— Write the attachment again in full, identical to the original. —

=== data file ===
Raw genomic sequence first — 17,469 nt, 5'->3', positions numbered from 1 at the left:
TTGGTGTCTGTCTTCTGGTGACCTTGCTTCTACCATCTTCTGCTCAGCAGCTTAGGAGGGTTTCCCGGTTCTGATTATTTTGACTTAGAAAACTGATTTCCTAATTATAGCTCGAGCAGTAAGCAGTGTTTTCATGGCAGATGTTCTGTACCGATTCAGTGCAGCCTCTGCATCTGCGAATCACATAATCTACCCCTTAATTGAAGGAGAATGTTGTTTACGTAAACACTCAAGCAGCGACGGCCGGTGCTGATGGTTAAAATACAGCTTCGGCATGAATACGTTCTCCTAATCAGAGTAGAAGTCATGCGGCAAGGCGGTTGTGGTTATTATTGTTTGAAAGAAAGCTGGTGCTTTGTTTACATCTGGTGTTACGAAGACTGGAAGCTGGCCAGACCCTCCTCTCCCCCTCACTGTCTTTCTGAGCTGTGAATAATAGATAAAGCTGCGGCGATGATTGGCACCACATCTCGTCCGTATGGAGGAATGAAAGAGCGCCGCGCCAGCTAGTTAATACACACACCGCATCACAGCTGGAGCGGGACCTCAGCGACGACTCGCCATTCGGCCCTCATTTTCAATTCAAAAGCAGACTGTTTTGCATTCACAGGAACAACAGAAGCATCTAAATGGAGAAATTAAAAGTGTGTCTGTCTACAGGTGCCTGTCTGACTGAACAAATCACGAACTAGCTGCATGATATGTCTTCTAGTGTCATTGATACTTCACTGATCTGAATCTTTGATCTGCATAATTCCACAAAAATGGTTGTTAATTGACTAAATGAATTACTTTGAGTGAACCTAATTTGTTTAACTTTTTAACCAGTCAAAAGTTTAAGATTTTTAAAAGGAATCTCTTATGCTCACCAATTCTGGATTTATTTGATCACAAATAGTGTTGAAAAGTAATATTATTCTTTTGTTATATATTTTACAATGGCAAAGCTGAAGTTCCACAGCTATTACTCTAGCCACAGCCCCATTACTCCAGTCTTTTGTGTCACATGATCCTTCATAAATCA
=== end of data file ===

Raw genomic sequence first — 17,469 nt, 5'->3', positions numbered from 1 at the left:
TTGGTGTCTGTCTTCTGGTGACCTTGCTTCTACCATCTTCTGCTCAGCAGCTTAGGAGGGTTTCCCGGTTCTGATTATTTTGACTTAGAAAACTGATTTCCTAATTATAGCTCGAGCAGTAAGCAGTGTTTTCATGGCAGATGTTCTGTACCGATTCAGTGCAGCCTCTGCATCTGCGAATCACATAATCTACCCCTTAATTGAAGGAGAATGTTGTTTACGTAAACACTCAAGCAGCGACGGCCGGTGCTGATGGTTAAAATACAGCTTCGGCATGAATACGTTCTCCTAATCAGAGTAGAAGTCATGCGGCAAGGCGGTTGTGGTTATTATTGTTTGAAAGAAAGCTGGTGCTTTGTTTACATCTGGTGTTACGAAGACTGGAAGCTGGCCAGACCCTCCTCTCCCCCTCACTGTCTTTCTGAGCTGTGAATAATAGATAAAGCTGCGGCGATGATTGGCACCACATCTCGTCCGTATGGAGGAATGAAAGAGCGCCGCGCCAGCTAGTTAATACACACACCGCATCACAGCTGGAGCGGGACCTCAGCGACGACTCGCCATTCGGCCCTCATTTTCAATTCAAAAGCAGACTGTTTTGCATTCACAGGAACAACAGAAGCATCTAAATGGAGAAATTAAAAGTGTGTCTGTCTACAGGTGCCTGTCTGACTGAACAAATCACGAACTAGCTGCATGATATGTCTTCTAGTGTCATTGATACTTCACTGATCTGAATCTTTGATCTGCATAATTCCACAAAAATGGTTGTTAATTGACTAAATGAATTACTTTGAGTGAACCTAATTTGTTTAACTTTTTAACCAGTCAAAAGTTTAAGATTTTTAAAAGGAATCTCTTATGCTCACCAATTCTGGATTTATTTGATCACAAATAGTGTTGAAAAGTAATATTATTCTTTTGTTATATATTTTACAATGGCAAAGCTGAAGTTCCACAGCTATTACTCTAGCCACAGCCCCATTACTCCAGTCTTTTGTGTCACATGATCCTTCATAAATCA